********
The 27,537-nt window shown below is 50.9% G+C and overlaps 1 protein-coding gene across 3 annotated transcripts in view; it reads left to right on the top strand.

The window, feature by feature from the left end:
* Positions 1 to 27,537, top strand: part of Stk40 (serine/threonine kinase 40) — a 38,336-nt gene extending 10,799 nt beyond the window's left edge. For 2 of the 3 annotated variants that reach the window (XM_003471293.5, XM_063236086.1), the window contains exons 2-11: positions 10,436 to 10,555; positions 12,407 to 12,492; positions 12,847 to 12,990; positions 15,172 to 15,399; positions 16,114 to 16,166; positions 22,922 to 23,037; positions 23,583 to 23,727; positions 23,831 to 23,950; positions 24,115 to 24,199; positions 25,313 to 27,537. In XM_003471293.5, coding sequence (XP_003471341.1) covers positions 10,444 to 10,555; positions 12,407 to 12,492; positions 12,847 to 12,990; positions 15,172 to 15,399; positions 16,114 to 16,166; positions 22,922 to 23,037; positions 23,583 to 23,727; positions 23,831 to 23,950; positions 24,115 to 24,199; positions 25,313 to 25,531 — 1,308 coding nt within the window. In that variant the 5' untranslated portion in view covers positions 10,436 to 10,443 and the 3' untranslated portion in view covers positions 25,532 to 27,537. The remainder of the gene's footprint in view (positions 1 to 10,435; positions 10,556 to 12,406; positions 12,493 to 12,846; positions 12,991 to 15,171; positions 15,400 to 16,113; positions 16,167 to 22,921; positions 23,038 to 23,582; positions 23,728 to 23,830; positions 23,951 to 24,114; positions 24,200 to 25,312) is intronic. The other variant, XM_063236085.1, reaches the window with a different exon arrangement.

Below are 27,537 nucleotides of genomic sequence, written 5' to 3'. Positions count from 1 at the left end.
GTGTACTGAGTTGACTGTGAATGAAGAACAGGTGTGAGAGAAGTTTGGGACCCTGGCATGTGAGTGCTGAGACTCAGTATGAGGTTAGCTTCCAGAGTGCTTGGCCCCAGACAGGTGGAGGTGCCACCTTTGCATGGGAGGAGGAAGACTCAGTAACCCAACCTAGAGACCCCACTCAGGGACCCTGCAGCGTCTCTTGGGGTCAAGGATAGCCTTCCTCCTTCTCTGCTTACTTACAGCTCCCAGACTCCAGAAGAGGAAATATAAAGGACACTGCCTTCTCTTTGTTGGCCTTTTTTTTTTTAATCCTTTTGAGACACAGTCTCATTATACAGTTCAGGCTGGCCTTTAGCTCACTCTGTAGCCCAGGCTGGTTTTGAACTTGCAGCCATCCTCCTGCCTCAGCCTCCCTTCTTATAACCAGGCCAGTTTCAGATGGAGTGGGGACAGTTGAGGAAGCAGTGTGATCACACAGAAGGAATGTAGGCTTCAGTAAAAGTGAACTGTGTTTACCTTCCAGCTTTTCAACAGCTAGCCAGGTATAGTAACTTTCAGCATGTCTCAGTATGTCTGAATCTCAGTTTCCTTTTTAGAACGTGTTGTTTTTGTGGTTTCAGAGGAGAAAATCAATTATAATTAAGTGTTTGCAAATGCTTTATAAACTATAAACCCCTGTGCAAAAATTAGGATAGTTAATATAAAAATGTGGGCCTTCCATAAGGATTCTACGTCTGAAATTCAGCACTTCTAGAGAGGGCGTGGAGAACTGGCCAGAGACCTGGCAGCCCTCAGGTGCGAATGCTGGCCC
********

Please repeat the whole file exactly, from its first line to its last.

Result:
The 27,537-nt window shown below is 50.9% G+C and overlaps 1 protein-coding gene across 3 annotated transcripts in view; it reads left to right on the top strand.

The window, feature by feature from the left end:
* Positions 1 to 27,537, top strand: part of Stk40 (serine/threonine kinase 40) — a 38,336-nt gene extending 10,799 nt beyond the window's left edge. For 2 of the 3 annotated variants that reach the window (XM_003471293.5, XM_063236086.1), the window contains exons 2-11: positions 10,436 to 10,555; positions 12,407 to 12,492; positions 12,847 to 12,990; positions 15,172 to 15,399; positions 16,114 to 16,166; positions 22,922 to 23,037; positions 23,583 to 23,727; positions 23,831 to 23,950; positions 24,115 to 24,199; positions 25,313 to 27,537. In XM_003471293.5, coding sequence (XP_003471341.1) covers positions 10,444 to 10,555; positions 12,407 to 12,492; positions 12,847 to 12,990; positions 15,172 to 15,399; positions 16,114 to 16,166; positions 22,922 to 23,037; positions 23,583 to 23,727; positions 23,831 to 23,950; positions 24,115 to 24,199; positions 25,313 to 25,531 — 1,308 coding nt within the window. In that variant the 5' untranslated portion in view covers positions 10,436 to 10,443 and the 3' untranslated portion in view covers positions 25,532 to 27,537. The remainder of the gene's footprint in view (positions 1 to 10,435; positions 10,556 to 12,406; positions 12,493 to 12,846; positions 12,991 to 15,171; positions 15,400 to 16,113; positions 16,167 to 22,921; positions 23,038 to 23,582; positions 23,728 to 23,830; positions 23,951 to 24,114; positions 24,200 to 25,312) is intronic. The other variant, XM_063236085.1, reaches the window with a different exon arrangement.

Below are 27,537 nucleotides of genomic sequence, written 5' to 3'. Positions count from 1 at the left end.
GTGTACTGAGTTGACTGTGAATGAAGAACAGGTGTGAGAGAAGTTTGGGACCCTGGCATGTGAGTGCTGAGACTCAGTATGAGGTTAGCTTCCAGAGTGCTTGGCCCCAGACAGGTGGAGGTGCCACCTTTGCATGGGAGGAGGAAGACTCAGTAACCCAACCTAGAGACCCCACTCAGGGACCCTGCAGCGTCTCTTGGGGTCAAGGATAGCCTTCCTCCTTCTCTGCTTACTTACAGCTCCCAGACTCCAGAAGAGGAAATATAAAGGACACTGCCTTCTCTTTGTTGGCCTTTTTTTTTTTAATCCTTTTGAGACACAGTCTCATTATACAGTTCAGGCTGGCCTTTAGCTCACTCTGTAGCCCAGGCTGGTTTTGAACTTGCAGCCATCCTCCTGCCTCAGCCTCCCTTCTTATAACCAGGCCAGTTTCAGATGGAGTGGGGACAGTTGAGGAAGCAGTGTGATCACACAGAAGGAATGTAGGCTTCAGTAAAAGTGAACTGTGTTTACCTTCCAGCTTTTCAACAGCTAGCCAGGTATAGTAACTTTCAGCATGTCTCAGTATGTCTGAATCTCAGTTTCCTTTTTAGAACGTGTTGTTTTTGTGGTTTCAGAGGAGAAAATCAATTATAATTAAGTGTTTGCAAATGCTTTATAAACTATAAACCCCTGTGCAAAAATTAGGATAGTTAATATAAAAATGTGGGCCTTCCATAAGGATTCTACGTCTGAAATTCAGCACTTCTAGAGAGGGCGTGGAGAACTGGCCAGAGACCTGGCAGCCCTCAGGTGCGAATGCTGGCCC